13 February 2018

Namibia: Farming Saving Club Firm On the Ground

Windhoek — At the end of last month, Farmers Forum ran an article concerning the concept of Harambee rubbing off on some communal farmers in the country who have now established an organisation named Harambee 2030 Vision.

The initiative of longtime farmer, Albert Tjihero and others is meant to encourage and help beginner farmers to deal with the challenges of farming, especially cattle herding, which is the economic mainstay of many communal farmers and the backbone of their livelihood that on which communal farming communities have been relying mostly if not solely for subsistence and substance. However, the changing climatic conditions of late have not been farming friendly.

One of the affiliates of Harambee Vision 2030 is the Ovatuta Ovaute Project, a farming saving club. More than being a byproduct of Harambee Vision 2030, OvaÞuta Ovaute Project is rather its forerunner with its existence dating back to 2015. From a membership of only six, the project now boasts 256 members. But this is far from satisfactory for this farming stokvel that has already embarked on its membership drive for this year by availing its membership application forms, for N$120 per member per year.

Among its objectives this year is to host workshops for its members where they are going to receive training from experts in farming be it animal husbandry or crop production. Indeed given the limited grazing space in Namibia, the focus of the group is to encourage members optimise their farming practices, including diversifying into other farming practices like crop production. Not only that, the focus is also very much on making farming a business venture by helping farmers not only concentrate on the breeding of animals but that they also optimise on animal husbandry by making business out of byproducts coming from rearing animals such as selling milk and processing it into other dairy products.

The group started as a WhatsApp group of a few friends that would share farming practices among one another. However they realised that they would benefit from the economies of scale if the group expanded. Today the group has members from all over the country even north of the Veterinary Cordon Fence, the south and overseas in countries like Canada and the United Kingdom. It has three categories of monthly savers, of N$500, N$1,000 and N$2,000 per month. The savings of each member are then used for buying livestock, whether big or small as well as setting up the necessary farming infrastructure at the end of each year.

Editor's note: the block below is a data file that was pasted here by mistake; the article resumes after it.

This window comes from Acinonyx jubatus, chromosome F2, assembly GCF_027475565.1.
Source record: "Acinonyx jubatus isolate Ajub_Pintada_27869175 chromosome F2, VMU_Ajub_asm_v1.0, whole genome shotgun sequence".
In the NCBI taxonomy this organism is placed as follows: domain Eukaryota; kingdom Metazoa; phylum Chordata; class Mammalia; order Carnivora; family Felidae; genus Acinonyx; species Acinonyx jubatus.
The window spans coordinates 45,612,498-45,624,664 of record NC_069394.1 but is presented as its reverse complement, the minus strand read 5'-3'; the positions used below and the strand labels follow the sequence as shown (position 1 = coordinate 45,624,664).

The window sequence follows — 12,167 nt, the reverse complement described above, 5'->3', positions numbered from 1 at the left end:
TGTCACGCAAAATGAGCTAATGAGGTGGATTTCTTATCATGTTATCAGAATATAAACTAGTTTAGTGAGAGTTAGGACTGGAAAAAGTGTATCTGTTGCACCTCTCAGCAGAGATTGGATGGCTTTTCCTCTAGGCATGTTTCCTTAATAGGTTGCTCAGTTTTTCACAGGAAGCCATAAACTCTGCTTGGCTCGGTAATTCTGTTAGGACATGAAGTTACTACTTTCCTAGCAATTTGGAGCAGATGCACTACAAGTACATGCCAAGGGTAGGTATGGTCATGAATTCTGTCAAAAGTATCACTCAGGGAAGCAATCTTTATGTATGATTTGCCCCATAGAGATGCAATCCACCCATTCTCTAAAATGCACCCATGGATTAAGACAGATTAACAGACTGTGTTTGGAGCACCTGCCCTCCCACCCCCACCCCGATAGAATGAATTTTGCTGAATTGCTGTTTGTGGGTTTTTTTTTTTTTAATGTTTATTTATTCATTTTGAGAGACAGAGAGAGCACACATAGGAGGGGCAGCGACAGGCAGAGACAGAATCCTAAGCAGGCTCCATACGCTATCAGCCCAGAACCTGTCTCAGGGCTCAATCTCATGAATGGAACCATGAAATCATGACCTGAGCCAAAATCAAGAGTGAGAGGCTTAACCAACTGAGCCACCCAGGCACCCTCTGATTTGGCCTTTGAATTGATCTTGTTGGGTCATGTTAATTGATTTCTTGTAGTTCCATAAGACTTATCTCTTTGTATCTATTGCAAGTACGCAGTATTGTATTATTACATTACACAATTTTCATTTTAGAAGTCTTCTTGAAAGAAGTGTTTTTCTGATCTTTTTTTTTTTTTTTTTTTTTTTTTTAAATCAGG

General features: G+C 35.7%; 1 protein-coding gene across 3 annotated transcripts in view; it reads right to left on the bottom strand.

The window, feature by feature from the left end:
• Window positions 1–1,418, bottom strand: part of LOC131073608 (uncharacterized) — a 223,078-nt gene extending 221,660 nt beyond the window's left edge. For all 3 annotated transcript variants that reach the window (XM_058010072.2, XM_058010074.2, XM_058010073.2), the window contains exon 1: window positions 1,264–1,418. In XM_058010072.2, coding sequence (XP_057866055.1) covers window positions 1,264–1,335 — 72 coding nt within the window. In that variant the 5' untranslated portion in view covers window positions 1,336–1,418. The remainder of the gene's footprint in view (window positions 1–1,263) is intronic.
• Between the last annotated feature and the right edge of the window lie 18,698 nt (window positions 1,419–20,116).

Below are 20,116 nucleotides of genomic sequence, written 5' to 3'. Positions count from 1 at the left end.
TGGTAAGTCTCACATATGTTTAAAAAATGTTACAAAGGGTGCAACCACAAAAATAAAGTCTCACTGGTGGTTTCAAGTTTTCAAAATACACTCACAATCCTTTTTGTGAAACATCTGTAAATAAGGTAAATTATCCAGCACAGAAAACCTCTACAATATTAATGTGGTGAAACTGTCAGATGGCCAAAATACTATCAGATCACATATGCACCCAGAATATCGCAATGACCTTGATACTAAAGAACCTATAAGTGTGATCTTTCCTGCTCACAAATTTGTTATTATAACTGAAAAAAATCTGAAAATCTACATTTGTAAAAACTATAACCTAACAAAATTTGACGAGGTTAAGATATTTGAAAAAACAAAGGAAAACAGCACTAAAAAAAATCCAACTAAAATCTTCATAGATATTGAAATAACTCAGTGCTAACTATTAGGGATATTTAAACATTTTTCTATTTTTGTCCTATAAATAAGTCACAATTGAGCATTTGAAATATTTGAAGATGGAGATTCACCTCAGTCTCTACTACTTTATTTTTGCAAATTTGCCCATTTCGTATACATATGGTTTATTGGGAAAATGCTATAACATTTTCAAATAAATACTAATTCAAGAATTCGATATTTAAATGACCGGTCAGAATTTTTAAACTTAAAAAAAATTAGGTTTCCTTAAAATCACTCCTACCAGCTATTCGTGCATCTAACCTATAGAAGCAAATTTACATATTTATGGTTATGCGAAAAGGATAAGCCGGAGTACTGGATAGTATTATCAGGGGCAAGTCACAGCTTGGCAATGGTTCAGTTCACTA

"As beginner farmers aspiring to buy quality or farm with stud animals, we also value good farming infrastructure," explains the organiser of the group, Florence Uapakua Handura, describing such an approach as progressive farming.

She hastens to add that 40-50 percent of the group members are women, which she hails as positive development in view of the fact that traditionally farming has been dominated by men. But Handura excitedly welcomes their increasing involvement with the group, noting this as an advantage to their male partners. She is also happy about the active positive contribution and involvement of the women in the group.

Last year the Canadian members of the group saved close to N$1 million while the Namibian group saved N$111,000. For members of the group, the saving club is indeed very much a welcome initiative. Stories abound of Namibians working overseas repatriating their hard-earned cash home in the care of their relatives only to find such having been squandered. But in this saving club, Handura assures that their cash is not only safe but even the animals they buy with the cash are quality animals, adding it is one of her duties as an organiser to ensure that the animals members buy are quality stock.

Black empowerment is also uppermost on the agenda of the saving club to break the monopoly of white farmers over quality or stud breeds, as well as the perception that white farmers are the only ones farming with quality animals.

Meanwhile, Harambee Vision 2030, of which Handura is also an organiser, is having its first meeting of the year tonight at Namibia Primary School in Katutura.

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